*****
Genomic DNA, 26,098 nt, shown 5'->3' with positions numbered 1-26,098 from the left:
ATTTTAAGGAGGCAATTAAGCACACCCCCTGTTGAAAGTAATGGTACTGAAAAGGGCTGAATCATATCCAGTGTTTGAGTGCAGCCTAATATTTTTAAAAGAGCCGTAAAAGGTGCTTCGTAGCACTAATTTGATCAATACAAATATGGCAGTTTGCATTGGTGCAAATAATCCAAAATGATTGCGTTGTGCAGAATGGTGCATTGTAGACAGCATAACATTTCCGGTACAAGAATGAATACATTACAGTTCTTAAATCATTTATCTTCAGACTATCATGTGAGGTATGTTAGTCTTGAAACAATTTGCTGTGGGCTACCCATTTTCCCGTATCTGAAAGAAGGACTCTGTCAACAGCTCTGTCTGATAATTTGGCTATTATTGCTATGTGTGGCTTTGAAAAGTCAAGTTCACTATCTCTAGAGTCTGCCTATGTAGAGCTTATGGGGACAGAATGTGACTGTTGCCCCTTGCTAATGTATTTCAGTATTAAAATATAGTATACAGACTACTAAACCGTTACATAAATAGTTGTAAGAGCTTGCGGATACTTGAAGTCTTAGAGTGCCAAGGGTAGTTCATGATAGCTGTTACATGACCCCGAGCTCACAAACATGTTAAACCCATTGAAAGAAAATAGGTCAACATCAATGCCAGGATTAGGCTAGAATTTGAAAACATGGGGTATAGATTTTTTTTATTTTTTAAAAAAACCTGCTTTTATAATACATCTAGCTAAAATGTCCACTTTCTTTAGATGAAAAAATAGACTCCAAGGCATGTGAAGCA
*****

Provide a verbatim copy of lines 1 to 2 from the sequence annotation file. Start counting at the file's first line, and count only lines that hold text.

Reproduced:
Genomic DNA, 26,098 nt, shown 5'->3' with positions numbered 1-26,098 from the left:
ATTTTAAGGAGGCAATTAAGCACACCCCCTGTTGAAAGTAATGGTACTGAAAAGGGCTGAATCATATCCAGTGTTTGAGTGCAGCCTAATATTTTTAAAAGAGCCGTAAAAGGTGCTTCGTAGCACTAATTTGATCAATACAAATATGGCAGTTTGCATTGGTGCAAATAATCCAAAATGATTGCGTTGTGCAGAATGGTGCATTGTAGACAGCATAACATTTCCGGTACAAGAATGAATACATTACAGTTCTTAAATCATTTATCTTCAGACTATCATGTGAGGTATGTTAGTCTTGAAACAATTTGCTGTGGGCTACCCATTTTCCCGTATCTGAAAGAAGGACTCTGTCAACAGCTCTGTCTGATAATTTGGCTATTATTGCTATGTGTGGCTTTGAAAAGTCAAGTTCACTATCTCTAGAGTCTGCCTATGTAGAGCTTATGGGGACAGAATGTGACTGTTGCCCCTTGCTAATGTATTTCAGTATTAAAATATAGTATACAGACTACTAAACCGTTACATAAATAGTTGTAAGAGCTTGCGGATACTTGAAGTCTTAGAGTGCCAAGGGTAGTTCATGATAGCTGTTACATGACCCCGAGCTCACAAACATGTTAAACCCATTGAAAGAAAATAGGTCAACATCAATGCCAGGATTAGGCTAGAATTTGAAAACATGGGGTATAGATTTTTTTTATTTTTTAAAAAAACCTGCTTTTATAATACATCTAGCTAAAATGTCCACTTTCTTTAGATGAAAAAATAGACTCCAAGGCATGTGAAGCA